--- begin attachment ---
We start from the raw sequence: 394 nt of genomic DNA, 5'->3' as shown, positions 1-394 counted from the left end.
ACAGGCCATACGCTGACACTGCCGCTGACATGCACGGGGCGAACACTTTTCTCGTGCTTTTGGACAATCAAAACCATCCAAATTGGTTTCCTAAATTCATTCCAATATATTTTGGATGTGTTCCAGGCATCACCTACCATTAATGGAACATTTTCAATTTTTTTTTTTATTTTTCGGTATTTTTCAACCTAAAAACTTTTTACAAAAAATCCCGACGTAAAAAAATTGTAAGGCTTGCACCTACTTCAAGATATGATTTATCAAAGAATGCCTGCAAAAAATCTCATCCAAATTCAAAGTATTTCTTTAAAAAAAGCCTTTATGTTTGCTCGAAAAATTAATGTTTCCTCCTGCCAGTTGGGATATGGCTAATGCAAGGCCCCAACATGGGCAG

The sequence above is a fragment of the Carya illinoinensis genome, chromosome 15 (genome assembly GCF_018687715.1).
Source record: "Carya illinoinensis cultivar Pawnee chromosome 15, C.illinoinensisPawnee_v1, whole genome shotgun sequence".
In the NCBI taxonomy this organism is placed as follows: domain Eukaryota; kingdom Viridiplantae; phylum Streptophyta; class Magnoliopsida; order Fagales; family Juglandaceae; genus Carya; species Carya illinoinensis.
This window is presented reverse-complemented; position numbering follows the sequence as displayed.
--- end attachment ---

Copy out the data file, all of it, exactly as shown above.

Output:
We start from the raw sequence: 394 nt of genomic DNA, 5'->3' as shown, positions 1-394 counted from the left end.
ACAGGCCATACGCTGACACTGCCGCTGACATGCACGGGGCGAACACTTTTCTCGTGCTTTTGGACAATCAAAACCATCCAAATTGGTTTCCTAAATTCATTCCAATATATTTTGGATGTGTTCCAGGCATCACCTACCATTAATGGAACATTTTCAATTTTTTTTTTTATTTTTCGGTATTTTTCAACCTAAAAACTTTTTACAAAAAATCCCGACGTAAAAAAATTGTAAGGCTTGCACCTACTTCAAGATATGATTTATCAAAGAATGCCTGCAAAAAATCTCATCCAAATTCAAAGTATTTCTTTAAAAAAAGCCTTTATGTTTGCTCGAAAAATTAATGTTTCCTCCTGCCAGTTGGGATATGGCTAATGCAAGGCCCCAACATGGGCAG

The sequence above is a fragment of the Carya illinoinensis genome, chromosome 15 (genome assembly GCF_018687715.1).
Source record: "Carya illinoinensis cultivar Pawnee chromosome 15, C.illinoinensisPawnee_v1, whole genome shotgun sequence".
In the NCBI taxonomy this organism is placed as follows: domain Eukaryota; kingdom Viridiplantae; phylum Streptophyta; class Magnoliopsida; order Fagales; family Juglandaceae; genus Carya; species Carya illinoinensis.
This window is presented reverse-complemented; position numbering follows the sequence as displayed.